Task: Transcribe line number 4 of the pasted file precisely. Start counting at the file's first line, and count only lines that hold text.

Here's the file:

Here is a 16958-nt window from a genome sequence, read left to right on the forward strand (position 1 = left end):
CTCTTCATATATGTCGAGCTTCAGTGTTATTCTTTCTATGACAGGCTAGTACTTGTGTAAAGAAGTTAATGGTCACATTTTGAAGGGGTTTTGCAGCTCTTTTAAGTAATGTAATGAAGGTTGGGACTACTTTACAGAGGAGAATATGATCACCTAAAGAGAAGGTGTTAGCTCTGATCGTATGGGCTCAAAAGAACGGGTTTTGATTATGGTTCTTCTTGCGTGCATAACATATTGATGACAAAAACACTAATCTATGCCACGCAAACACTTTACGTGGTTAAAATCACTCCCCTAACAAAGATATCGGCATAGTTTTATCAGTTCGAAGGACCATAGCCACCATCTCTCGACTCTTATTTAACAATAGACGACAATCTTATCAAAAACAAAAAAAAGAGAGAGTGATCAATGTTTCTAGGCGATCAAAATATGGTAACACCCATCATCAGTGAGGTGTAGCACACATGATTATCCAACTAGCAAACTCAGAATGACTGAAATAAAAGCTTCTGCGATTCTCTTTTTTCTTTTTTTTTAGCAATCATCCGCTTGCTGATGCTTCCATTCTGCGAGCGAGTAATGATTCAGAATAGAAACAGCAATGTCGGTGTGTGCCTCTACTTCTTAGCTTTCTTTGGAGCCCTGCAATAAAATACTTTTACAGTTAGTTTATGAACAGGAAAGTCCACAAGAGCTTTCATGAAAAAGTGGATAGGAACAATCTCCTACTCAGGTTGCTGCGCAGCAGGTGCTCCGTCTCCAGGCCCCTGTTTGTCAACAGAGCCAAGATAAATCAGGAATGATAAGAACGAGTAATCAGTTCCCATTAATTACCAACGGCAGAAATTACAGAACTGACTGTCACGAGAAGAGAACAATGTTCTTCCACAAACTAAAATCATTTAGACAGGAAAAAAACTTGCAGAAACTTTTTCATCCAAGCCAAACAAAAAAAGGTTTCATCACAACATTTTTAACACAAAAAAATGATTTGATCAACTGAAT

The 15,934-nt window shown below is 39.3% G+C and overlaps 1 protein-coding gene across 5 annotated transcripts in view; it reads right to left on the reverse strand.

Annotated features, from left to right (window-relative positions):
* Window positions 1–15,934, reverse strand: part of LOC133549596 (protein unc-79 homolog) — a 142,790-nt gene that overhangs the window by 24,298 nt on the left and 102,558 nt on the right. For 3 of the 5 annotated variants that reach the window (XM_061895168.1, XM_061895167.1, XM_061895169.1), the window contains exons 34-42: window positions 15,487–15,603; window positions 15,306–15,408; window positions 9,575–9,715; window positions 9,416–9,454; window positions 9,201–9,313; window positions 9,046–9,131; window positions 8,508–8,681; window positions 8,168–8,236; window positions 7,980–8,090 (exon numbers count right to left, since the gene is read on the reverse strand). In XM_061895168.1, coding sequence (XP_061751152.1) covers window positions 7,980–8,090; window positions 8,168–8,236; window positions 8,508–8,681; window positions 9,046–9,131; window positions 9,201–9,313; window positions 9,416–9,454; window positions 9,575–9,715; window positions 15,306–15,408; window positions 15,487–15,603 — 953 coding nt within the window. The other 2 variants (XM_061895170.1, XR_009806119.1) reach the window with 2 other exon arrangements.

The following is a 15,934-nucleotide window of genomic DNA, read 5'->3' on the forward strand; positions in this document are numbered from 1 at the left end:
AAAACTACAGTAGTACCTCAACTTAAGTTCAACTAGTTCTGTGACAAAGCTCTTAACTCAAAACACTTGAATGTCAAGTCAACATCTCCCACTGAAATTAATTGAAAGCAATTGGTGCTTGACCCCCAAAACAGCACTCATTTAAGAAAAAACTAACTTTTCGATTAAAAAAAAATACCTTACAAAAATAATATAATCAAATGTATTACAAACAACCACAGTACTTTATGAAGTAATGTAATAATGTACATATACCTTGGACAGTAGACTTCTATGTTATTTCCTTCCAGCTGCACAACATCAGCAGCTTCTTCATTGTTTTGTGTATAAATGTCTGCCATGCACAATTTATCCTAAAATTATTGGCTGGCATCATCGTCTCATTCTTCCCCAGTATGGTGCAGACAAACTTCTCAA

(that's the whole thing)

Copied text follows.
Annotated features, from left to right (window-relative positions):